MARGARET WARNER: And to the holiday retail season. Tomorrow is the traditional kick-off, but some stores are opening today.
NewsHour correspondent Tom Bearden looks at how that's playing out in Denver.
TOM BEARDEN: Black Friday has become almost a competitive sport, with shoppers trying desperately to outmaneuver others, hoping to get the hot items of the season at bargain basement prices.
It's a concept playfully featured this year in a TV ad by the retailer Target.
COMMERCIAL AD: Target 2-day sale starts next Friday morning at midnight. Are you ready?
TOM BEARDEN: In recent years, stores have started opening at 4:00 or 5:00 in the morning, attracting people like college student McKenna Brink.
Are you a big time Black Friday shopper?
MCKENNA BRINK, college student: Yes! I love it. I usually go every year with my family.
TOM BEARDEN: Why do you do that?
BRINK: To get the best deals, of course!
TOM BEARDEN : This year, in a competition of their own, some retailers are opening their doors even sooner. Wal-Mart, K-Mart and Toys "R" Us will begin sales at 10:00 p.m. on Thanksgiving. Target will begin at midnight, four hours earlier than last year.
MARK EVERETT, Target: You know, we have a lot of hot items this year.
TOM BEARDEN: Mark Everett is Target's director of sales for six Western states.
MARK EVERETT: We are really excited this year to be able to open at midnight for our guests. Our guests continue to tell us that they want us to be at the top of their shopping list. And, you know, every year, we do see that inching back a little more and a little bit more. And at Target, we continue to want to do the right thing and position ourselves to be there for our guests so that they can enjoy that shopping experience that they are looking forward to and planning for.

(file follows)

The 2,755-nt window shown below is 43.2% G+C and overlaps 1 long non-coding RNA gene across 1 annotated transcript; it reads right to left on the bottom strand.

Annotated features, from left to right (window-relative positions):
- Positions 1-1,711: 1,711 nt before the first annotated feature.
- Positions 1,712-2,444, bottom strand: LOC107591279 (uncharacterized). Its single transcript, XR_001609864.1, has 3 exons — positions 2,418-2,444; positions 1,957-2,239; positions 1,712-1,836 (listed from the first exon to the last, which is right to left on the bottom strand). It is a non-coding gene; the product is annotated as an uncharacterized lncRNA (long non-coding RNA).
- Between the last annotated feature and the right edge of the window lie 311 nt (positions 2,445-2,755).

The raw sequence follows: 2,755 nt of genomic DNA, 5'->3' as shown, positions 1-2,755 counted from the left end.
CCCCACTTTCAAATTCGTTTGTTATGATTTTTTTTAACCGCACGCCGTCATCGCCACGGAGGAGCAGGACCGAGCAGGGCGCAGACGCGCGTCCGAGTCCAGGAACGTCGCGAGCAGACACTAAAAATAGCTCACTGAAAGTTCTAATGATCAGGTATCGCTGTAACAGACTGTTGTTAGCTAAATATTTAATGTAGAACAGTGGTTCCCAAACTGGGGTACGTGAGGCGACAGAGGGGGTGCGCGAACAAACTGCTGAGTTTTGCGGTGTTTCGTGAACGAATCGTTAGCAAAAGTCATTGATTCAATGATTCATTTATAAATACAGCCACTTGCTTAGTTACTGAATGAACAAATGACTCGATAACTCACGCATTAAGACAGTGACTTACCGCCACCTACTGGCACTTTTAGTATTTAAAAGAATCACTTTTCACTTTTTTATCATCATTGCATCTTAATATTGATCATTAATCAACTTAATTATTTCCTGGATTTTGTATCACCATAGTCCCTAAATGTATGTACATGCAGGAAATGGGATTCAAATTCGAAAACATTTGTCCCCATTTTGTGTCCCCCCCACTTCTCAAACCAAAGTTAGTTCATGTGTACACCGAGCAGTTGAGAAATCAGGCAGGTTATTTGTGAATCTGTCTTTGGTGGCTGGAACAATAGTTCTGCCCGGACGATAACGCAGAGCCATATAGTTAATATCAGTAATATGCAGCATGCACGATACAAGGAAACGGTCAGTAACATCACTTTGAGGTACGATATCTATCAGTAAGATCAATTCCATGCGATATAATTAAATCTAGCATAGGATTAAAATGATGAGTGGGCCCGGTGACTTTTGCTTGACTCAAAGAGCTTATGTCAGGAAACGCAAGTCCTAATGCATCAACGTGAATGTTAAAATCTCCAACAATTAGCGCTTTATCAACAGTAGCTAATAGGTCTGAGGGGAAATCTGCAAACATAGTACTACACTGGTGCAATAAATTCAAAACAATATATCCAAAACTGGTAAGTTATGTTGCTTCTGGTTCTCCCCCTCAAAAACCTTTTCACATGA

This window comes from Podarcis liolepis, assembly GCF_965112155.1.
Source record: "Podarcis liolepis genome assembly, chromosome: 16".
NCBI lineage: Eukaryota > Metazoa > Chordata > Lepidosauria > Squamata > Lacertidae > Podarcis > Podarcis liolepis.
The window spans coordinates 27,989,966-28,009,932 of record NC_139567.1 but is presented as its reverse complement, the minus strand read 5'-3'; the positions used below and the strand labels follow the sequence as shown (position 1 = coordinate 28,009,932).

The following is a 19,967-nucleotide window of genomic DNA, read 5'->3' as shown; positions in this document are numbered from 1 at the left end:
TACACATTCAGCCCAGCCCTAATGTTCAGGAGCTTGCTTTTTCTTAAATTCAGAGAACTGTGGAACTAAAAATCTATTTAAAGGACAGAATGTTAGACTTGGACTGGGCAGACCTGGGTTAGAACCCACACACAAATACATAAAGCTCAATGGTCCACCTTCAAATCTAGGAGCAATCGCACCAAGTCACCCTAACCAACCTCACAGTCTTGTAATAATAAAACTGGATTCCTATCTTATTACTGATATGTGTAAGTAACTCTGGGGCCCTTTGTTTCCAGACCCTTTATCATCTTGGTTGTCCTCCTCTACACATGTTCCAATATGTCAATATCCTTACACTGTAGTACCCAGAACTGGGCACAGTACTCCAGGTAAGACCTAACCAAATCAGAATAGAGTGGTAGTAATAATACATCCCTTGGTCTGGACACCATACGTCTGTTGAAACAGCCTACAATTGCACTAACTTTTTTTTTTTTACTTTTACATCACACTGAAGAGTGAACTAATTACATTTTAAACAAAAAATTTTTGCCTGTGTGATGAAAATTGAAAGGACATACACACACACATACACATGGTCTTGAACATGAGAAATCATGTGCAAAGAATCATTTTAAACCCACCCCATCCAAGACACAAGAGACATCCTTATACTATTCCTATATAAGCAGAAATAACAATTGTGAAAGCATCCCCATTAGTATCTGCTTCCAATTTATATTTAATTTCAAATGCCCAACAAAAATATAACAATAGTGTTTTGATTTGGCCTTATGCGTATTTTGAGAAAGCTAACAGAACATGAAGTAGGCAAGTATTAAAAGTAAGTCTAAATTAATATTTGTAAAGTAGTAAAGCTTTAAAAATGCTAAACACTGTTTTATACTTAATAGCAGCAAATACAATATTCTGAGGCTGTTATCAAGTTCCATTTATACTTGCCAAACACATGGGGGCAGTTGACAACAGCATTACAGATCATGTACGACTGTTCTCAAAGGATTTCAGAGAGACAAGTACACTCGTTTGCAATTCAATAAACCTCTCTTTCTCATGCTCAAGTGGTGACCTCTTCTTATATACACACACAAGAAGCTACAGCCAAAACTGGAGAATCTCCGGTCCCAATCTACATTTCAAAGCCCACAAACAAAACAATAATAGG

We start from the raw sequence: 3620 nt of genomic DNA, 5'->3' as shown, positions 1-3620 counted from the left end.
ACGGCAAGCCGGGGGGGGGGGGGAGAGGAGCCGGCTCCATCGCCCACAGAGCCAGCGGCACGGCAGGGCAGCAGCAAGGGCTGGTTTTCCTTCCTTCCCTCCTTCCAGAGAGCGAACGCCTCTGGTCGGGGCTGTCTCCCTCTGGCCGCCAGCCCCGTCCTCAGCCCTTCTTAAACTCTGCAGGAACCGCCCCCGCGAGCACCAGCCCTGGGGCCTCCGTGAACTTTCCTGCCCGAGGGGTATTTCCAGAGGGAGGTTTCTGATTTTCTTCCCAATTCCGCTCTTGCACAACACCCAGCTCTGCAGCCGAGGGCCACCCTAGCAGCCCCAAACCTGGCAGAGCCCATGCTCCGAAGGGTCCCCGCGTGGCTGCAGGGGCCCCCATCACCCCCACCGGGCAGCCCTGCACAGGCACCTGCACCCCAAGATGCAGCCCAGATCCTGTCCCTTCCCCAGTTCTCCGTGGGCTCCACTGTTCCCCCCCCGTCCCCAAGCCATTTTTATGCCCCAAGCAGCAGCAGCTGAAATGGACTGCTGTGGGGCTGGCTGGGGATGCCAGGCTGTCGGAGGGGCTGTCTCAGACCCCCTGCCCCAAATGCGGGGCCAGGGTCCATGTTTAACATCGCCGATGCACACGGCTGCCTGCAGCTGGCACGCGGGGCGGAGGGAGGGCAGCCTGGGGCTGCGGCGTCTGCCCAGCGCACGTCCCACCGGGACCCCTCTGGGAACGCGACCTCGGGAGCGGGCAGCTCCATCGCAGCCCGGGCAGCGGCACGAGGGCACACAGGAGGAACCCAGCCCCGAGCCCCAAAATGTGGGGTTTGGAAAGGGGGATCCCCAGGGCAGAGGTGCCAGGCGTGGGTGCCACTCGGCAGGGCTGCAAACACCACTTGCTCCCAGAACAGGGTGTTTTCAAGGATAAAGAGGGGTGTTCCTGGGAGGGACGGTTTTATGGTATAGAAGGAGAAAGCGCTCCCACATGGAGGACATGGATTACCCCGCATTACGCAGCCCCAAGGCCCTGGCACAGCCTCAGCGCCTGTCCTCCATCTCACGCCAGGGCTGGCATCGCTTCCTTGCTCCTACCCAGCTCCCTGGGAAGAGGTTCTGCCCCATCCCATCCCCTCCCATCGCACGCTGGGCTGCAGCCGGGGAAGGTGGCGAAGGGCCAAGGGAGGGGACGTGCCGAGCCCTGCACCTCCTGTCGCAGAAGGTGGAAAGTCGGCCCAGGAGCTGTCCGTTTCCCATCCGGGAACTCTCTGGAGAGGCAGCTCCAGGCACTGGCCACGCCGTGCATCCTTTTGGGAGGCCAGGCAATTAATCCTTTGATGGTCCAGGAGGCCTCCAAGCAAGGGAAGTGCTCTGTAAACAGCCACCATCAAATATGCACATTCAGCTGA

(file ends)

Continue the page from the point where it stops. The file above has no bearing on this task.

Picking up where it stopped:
TOM BEARDEN: But some people think stores have finally gone too far, like Trisha Marino.
What do you think of this idea of more and more stores starting the Christmas season earlier?
TRISHA MARINO: I think it's repulsive.
TOM BEARDEN: Why so?
TRISHA MARINO: Because Thanksgiving is supposed to be a family holiday. And I think before you know it, it's going to become a holiday where it's going to become the biggest shopping day and I feel sorry for all of the people who have to work that day, because they can't even enjoy their Thanksgiving.
TOM BEARDEN : Some employees agree and began petition drives to make their complaints known. On Monday, a Target employee delivered petitions with nearly 200,000 signatures to Target headquarters in Minneapolis.
But Target manager Everett says working on Thanksgiving Day is voluntary and that employees get paid extra for doing so.
MARK EVERETT: Our store leaders have been working very close with our team members, to make sure that we accommodate their schedules. We have several team members who we did allow them to work when it made sense for them and for their family, the support has been overwhelming.
TOM BEARDEN: Still, it's the principle that bothers many.
PAULA GENDILL: Make sure that it's filled to the top, because if it doesn't have enough flavor, then it's just wet bread.
TOM BEARDEN: Paula Gendill was cooking Thanksgiving dinner for more than 25 people this year. Both of her adult sons work in the retail business, and early store openings have disrupted their holiday in the past.
PAULA GENDILL: Couple of years ago, one of my sons had to be at work at 3:00 a.m. Even though he was living at home, he went to bed at like 7:00 p.m. And that was the end of Thanksgiving for him.